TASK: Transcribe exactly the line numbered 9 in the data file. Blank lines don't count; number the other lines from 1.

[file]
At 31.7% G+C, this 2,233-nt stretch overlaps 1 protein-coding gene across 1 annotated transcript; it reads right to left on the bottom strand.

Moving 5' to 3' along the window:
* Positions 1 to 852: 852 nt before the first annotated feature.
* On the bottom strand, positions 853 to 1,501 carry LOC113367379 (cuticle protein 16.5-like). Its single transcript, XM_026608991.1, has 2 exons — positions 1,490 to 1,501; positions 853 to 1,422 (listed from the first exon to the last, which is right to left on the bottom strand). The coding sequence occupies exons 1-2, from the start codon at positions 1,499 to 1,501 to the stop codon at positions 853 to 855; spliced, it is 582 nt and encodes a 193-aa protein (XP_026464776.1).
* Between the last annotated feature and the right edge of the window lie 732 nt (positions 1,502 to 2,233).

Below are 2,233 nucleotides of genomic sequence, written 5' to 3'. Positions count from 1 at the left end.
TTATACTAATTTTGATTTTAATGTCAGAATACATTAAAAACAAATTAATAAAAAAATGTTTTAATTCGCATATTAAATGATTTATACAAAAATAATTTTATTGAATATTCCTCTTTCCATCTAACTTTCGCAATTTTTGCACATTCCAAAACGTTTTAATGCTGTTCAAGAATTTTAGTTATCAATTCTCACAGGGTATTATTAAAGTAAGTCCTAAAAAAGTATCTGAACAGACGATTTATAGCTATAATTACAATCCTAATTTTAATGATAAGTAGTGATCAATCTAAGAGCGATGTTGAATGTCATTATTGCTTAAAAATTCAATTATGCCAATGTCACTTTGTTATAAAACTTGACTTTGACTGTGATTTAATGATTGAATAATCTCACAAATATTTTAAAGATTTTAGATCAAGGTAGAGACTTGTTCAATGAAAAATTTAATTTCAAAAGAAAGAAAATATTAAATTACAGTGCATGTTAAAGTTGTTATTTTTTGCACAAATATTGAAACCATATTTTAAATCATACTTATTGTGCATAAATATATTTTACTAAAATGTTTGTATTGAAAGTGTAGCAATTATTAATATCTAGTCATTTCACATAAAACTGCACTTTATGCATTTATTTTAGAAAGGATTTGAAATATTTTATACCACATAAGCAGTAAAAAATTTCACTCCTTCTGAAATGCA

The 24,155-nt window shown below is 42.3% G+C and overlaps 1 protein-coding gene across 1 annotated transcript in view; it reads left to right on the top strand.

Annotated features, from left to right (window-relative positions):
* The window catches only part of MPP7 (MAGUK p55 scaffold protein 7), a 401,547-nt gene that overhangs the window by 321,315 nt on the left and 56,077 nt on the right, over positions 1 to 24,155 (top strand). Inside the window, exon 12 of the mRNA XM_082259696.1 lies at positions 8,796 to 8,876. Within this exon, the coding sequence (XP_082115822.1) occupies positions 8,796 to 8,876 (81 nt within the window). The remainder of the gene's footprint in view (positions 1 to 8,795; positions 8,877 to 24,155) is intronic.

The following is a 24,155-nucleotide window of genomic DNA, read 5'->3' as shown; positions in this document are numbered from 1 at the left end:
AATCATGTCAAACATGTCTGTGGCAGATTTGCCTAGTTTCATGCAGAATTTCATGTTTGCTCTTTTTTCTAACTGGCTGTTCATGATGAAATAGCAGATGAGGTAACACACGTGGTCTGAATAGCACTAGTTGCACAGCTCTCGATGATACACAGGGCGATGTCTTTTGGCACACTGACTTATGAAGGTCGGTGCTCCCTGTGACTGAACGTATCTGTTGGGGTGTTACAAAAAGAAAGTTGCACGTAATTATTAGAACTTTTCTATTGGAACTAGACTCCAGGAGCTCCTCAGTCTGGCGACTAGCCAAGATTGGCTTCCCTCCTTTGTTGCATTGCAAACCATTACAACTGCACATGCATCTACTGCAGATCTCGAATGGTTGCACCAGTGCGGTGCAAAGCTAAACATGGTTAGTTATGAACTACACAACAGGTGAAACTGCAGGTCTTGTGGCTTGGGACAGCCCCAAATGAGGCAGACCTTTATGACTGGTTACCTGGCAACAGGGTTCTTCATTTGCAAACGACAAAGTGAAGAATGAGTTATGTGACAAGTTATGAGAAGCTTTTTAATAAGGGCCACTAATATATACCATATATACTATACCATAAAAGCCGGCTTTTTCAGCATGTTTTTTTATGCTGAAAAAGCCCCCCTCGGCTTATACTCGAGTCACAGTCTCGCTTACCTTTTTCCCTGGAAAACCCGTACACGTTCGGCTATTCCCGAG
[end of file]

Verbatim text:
Annotated features, from left to right (window-relative positions):